Meal programs offer a full range of services, including Meals On Wheels-type programs that deliver meals to older adults at home, as well as group meals served at senior centers, churches, synagogues, or schools.
Reassurance programs provide regular phone calls to check in on elderly persons who live alone, or electronic monitoring devices that signal when help is needed.
Rehabilitation programs provide occupational, physical, and speech therapies through hospitals and long-term care and day-care facilities.
Respite care programs provide temporary relief for caregivers. A person comes into the home for prearranged periods of time, while the regular caregiver takes a break. Some hospitals and nursing homes have short-term, overnight onsite programs.
Support groups provide emotional support, information sharing, and companionship for caregivers. Some groups are condition-specific, such as Alzheimer’s support groups.
Transportation programs provide rides to and from medical appointments, day care, and other destinations.
To Sum Up . . .
You may think that you just do not have the time, talent or resources to be a caregiver. But what it really comes down to is simply “being present” for another. While many aspects to caregiving call upon a wide range of skills—cooking, cleaning, bill paying, etc.—the starting, and ending, point is focusing on another person. We may find at times that we are short on funds, skills, or time, but when caring for another, we need to be long on attention. Holding someone’s hand, pulling the chair closer to the bed, putting everything else aside—that’s the heart of being a caregiver for someone you love.
Care Planner, the Centers for Medicare and Medicaid Services online care decision support tool, helps assess and access support services and options.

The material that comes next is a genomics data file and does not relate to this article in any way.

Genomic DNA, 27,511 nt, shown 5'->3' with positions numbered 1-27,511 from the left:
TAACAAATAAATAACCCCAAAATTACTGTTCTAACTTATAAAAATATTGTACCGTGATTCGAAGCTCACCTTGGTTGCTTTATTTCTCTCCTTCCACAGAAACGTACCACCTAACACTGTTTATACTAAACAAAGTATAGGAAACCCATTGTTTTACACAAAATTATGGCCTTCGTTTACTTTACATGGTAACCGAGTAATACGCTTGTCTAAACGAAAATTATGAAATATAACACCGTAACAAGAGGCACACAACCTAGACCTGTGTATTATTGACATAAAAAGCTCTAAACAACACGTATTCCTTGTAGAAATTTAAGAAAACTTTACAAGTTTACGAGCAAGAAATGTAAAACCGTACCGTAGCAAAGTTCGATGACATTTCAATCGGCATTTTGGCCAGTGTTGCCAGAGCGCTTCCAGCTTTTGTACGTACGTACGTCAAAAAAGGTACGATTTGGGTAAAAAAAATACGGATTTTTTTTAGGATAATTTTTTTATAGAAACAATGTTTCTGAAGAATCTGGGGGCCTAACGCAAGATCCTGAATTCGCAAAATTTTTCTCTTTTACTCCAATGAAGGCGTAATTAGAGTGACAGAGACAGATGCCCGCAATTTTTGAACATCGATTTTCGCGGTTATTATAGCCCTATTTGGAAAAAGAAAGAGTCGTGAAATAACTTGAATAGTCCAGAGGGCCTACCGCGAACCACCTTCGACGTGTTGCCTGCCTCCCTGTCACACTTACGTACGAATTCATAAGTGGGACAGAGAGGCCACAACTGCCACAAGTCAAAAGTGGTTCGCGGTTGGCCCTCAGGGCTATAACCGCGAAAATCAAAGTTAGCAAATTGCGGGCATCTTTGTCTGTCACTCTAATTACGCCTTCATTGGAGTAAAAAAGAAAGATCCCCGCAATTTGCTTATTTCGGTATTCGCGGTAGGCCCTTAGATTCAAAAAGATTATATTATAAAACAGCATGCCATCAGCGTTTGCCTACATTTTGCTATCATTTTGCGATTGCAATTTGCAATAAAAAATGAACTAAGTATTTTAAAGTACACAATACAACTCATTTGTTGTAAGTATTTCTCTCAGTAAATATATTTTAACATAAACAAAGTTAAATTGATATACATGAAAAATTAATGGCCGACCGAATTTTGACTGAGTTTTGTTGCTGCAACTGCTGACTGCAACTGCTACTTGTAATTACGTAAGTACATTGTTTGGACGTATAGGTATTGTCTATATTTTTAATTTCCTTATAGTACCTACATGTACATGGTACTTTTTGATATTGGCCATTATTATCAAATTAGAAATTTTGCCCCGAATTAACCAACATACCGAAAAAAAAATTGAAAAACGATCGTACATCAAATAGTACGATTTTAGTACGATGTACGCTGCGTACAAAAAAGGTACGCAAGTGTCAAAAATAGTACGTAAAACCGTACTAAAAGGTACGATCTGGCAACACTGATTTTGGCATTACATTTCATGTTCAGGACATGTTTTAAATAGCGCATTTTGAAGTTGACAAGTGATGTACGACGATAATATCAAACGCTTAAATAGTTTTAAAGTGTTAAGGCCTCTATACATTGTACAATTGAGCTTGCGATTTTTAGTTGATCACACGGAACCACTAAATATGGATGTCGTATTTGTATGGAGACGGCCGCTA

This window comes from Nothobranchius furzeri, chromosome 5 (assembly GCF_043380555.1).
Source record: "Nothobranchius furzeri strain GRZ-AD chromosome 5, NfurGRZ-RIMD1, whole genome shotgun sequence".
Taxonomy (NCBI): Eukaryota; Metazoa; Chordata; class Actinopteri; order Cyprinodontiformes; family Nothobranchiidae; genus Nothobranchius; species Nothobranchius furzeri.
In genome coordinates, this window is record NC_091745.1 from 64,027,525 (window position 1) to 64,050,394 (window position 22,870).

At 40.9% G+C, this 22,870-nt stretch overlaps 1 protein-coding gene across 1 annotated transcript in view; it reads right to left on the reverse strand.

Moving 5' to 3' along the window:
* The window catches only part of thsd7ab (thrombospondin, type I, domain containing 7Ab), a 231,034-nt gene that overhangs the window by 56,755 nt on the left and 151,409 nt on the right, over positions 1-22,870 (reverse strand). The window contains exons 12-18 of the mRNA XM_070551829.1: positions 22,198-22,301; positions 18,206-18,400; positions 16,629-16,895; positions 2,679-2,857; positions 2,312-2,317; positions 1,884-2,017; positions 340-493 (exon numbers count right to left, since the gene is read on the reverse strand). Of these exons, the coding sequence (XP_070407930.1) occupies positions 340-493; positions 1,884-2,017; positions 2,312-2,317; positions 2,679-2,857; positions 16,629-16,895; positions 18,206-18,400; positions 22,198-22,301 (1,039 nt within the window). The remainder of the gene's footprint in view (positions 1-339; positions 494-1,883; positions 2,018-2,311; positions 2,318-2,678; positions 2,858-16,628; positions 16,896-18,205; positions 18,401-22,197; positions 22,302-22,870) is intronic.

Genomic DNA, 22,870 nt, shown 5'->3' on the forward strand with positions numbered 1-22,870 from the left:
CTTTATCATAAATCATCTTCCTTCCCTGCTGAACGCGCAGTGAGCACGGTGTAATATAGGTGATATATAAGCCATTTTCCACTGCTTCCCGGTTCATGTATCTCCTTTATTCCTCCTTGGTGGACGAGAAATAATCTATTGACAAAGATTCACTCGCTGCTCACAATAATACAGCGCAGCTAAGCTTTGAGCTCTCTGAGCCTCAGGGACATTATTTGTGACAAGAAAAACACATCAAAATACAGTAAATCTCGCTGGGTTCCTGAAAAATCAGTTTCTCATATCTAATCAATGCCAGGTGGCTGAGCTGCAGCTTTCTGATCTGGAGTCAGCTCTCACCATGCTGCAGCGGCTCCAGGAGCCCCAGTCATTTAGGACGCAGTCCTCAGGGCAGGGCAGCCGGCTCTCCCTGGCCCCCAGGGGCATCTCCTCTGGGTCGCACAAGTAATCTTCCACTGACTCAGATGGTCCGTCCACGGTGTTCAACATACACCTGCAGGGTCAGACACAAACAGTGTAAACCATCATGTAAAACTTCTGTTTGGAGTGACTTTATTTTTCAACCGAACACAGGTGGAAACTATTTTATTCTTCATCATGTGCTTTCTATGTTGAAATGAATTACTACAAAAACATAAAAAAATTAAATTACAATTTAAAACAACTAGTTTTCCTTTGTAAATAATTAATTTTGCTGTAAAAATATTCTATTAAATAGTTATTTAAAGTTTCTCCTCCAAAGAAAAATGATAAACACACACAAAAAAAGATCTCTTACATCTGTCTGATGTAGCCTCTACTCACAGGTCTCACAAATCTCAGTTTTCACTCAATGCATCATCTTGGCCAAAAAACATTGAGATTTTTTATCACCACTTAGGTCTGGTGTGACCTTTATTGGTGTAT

The U.S. Administration on Aging offers fact sheets as well as an online booklet entitled “Because We Care” with suggestions, resources, and contact information for people who are caring for an older or disabled family member at home.
The National Alliance for Caregiving was created to conduct research, do policy analysis, develop national programs, increase public awareness of family caregiving issues, work to strengthen state and local caregiving coalitions, and represent the US caregiving community internationally. The Alliance's mission is to be the objective national resource on family caregiving with the goal of improving the quality of life for families and care recipients.
The Alzheimer’s Association website is a good source for information on care strategies for people with Alzheimer’s and related dementias. Sections on day-to-day care, caregiver challenges and coping strategies offer valuable suggestions. The Association also offers a 24-Hour Contact Center, staffed by professionals who understand dementia and its impact. Call (800) 272-3900 with questions or concerns about memory problems, dementia or Alzheimer’s disease.
It’s hard not to notice the media’s attention on COVID-19 and its impact on employment. Since 9.6 mi…
Crystal Odom-McKinney was named one of Chicago Defender’s Women of Excellence Honorees.
It’s hard not to notice the media’s attention on COVID-19 and its impact on employment. Since 9.6 million people lost their jobs in the U.S., it makes sense. However, very little spotlight is put on the 5.7 million workers ages 55 and up that lost their jobs during March and April of 2020 alone. Currently, older workers are 17 percent more likely to become unemployed than their slightly younger peers (AARP). Perhaps there is a sentiment that this issue only concerns matters of retirement. Some may believe that people entering retirement just need to be a little scrappier with their finances, but in the end, they’ll be okay. Crystal Odom-McKinney knows there’s more at stake than that.
Crystal Odom-McKinney is the National Director of the Senior Community Service Employment Program (SCSEP) at Easterseals. SCSEP is the largest federally funded program for older job seekers. After over 20 years managing nonprofit programs and working with underserved populations, Odom-McKinney has a deep understanding about how complex an issue like unemployment can be for communities that often don’t get as much attention. For her work, Odom-McKinney was recently honored at 15th Annual Chicago Defender Women of Excellence Awards, which celebrates local African American women who inspire others through their vision and leadership. During National Employ Older Workers Week, we thought it would be a great time ask a few questions about what this award means to her and why she is so passionate about the work that she does.